Last weekend I visited Wonderwool Wales with two of my favourite people. Although John didn’t actually come in to the show with me, he provided valuable moral support from the cafes of Builth Wells, in the form of encouragement and financial restraint. Ricky, however, did come in with me, and he made the day for me.
I haven’t really talked about Ricky much on here. He used to do my job, so we worked with each other closely until I found my feet in the role. We have similar personalities, a love of craft, and importantly a mutual appreciation of the fabulous fun you can have with fibre. When I decided I was going to Wonderwool, it made less sense not to invite Ricky than it did to invite John. (Try wrap your head around that, I think it means what I mean but I’m not really sure!)
This is a truly monstrous post, so grab a cuppa and enjoy!
Walking in a Wooly Wonderland
So, Wonderwool. Three massive halls in an agricultural showground, filled with all the fun one can have with fibre in its many forms. Trying to follow my rules for visiting Wonderwool, we did a first sweep of the place, trying not to get lost. This took from 10am to 3pm, so it wasn’t really a first sweep, and more an in-depth examination of as many stalls as we could manage before we dropped!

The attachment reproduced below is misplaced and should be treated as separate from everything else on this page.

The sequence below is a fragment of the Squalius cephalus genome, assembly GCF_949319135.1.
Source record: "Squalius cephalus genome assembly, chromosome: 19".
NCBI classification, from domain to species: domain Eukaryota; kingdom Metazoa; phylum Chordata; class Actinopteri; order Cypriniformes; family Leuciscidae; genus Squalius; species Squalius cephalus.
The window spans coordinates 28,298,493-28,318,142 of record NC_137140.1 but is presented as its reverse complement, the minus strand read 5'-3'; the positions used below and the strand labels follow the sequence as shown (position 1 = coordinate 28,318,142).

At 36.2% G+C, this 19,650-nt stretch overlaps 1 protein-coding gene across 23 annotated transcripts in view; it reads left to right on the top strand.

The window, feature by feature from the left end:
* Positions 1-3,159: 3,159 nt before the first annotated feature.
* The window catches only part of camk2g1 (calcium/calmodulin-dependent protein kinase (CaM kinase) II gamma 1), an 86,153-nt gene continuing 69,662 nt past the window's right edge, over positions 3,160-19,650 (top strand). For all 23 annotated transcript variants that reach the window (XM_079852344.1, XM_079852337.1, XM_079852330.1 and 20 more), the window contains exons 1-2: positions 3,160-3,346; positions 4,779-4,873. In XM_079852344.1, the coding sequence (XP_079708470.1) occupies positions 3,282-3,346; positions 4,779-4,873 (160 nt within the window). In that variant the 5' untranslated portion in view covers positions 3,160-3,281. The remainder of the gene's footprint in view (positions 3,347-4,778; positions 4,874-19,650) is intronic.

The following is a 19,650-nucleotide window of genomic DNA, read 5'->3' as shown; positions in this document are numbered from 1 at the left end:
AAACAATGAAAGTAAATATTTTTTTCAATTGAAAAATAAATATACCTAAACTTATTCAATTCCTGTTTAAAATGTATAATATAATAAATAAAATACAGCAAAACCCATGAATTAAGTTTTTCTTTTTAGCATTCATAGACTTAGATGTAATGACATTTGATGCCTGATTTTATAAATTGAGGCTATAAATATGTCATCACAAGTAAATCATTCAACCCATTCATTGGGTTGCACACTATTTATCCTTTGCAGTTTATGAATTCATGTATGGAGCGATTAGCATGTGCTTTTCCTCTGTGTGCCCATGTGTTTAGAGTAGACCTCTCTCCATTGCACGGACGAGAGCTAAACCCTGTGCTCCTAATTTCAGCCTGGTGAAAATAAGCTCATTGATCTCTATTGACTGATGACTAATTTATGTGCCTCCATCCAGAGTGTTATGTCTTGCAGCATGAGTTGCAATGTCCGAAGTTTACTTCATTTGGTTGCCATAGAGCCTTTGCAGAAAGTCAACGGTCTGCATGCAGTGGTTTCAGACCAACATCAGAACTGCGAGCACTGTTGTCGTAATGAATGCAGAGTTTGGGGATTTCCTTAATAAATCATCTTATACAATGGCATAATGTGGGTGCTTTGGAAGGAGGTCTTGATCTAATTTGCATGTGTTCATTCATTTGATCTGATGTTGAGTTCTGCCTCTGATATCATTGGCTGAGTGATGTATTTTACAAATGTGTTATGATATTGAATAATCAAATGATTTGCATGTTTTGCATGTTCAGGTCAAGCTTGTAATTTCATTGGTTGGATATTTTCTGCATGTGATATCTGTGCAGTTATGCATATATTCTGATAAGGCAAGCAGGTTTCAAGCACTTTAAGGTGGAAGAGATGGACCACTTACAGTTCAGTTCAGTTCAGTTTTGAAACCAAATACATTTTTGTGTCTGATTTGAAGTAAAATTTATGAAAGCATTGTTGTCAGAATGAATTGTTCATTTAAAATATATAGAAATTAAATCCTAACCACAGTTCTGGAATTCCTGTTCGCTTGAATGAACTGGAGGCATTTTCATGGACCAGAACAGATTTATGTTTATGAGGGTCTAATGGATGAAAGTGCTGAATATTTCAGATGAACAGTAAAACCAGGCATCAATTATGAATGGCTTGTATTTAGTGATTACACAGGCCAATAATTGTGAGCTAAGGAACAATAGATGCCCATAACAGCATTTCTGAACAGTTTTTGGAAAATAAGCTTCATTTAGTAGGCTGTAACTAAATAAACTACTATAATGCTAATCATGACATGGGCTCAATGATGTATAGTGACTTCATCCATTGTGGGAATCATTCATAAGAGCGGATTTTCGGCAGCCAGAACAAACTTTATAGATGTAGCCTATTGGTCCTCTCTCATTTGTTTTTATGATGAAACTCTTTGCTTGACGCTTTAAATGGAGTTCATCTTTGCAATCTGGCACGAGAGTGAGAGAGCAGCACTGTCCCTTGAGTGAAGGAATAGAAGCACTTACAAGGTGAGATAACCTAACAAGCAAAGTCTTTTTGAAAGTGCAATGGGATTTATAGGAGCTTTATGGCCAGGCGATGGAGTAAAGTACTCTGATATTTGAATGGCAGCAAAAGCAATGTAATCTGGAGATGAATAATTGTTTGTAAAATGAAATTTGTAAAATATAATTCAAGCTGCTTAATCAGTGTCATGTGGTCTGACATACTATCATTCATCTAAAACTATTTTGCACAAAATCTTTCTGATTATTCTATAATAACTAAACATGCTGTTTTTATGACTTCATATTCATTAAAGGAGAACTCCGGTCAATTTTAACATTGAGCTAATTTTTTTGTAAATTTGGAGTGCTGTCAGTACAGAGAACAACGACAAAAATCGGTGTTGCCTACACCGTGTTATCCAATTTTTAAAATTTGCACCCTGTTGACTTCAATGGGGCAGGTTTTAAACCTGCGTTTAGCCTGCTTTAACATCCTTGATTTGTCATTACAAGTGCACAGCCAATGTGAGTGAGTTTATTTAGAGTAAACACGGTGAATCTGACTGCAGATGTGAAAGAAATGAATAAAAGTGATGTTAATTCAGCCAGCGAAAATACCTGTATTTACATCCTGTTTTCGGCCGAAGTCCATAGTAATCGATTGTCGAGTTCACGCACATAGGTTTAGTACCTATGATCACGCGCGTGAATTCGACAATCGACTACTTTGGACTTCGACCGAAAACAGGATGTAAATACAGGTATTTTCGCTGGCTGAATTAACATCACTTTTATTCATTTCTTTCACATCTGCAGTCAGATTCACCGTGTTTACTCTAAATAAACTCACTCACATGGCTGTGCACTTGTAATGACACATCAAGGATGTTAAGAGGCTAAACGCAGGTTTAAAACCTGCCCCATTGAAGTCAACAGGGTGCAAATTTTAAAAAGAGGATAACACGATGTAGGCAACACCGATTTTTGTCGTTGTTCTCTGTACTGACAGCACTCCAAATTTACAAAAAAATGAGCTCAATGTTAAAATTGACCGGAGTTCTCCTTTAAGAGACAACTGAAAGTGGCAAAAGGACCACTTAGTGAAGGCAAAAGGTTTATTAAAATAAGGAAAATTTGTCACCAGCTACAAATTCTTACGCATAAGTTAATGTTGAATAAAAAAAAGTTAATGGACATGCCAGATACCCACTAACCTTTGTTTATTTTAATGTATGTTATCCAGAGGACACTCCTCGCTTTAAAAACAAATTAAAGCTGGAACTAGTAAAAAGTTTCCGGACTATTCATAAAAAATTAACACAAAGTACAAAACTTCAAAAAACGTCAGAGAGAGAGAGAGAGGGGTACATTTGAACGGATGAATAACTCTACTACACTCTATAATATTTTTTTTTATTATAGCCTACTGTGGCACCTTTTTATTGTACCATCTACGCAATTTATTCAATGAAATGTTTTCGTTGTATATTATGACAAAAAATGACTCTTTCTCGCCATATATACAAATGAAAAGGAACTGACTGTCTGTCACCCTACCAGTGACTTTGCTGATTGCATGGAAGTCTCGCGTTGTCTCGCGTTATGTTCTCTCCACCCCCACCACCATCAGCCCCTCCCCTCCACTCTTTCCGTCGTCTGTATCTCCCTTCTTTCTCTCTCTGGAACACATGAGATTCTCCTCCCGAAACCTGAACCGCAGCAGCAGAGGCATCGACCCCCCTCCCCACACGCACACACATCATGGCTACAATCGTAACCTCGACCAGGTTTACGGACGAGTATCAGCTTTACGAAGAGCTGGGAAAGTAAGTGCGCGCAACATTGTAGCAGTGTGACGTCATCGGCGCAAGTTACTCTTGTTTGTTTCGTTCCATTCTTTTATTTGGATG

This is one of my absolute favourite shows. The size of the halls means that although there are tonnes of people, you don’t feel too overwhelmed by everyone. There are also loads of exhibitors, with a huge variety of wares. The animals that make it are also a big draw for me, although I do feel sorry for them. This year there was the most adorable nanny angora goat with her twin kids. They were incredibly cute and we had more than one visit with them.
I particularly enjoyed one of this year’s curated exhibits, a felt Llareggub made by a group of 30 crafters, with an intense amount of detail protected under a huge dome. Llareggub is the village from “Under Milkwood” by Dylan Thomas, and the exhibit was put together in 2014 to celebrate 100 years since his birth. Each felt building is augmented with hundreds of additional bits and pieces made using materials ranging from Fimo, to painted toothbrush lids, to shrink plastic.
This is an astounding piece of work. Each building was crafted by a different person and we spent a long time chatting to the lady who made the sweet shop! Find out more about the group here. I’m all inspired to make little cottages for house warming presents now. Watch this space!
Ricky is a felter, and as a result we paid a lot more attention to the felt than I would normally. I’m always astonished by what can be achieved with a bit of water, soap and time. The needle-felting also really caught my eye – this is probably why my photos are felting heavy! People whose stalls I particularly enjoyed included:
- Ali Scott felt artist: I fell in love with her three musketeers piece and bought a souvenir postcard of this. Her colours were stunning.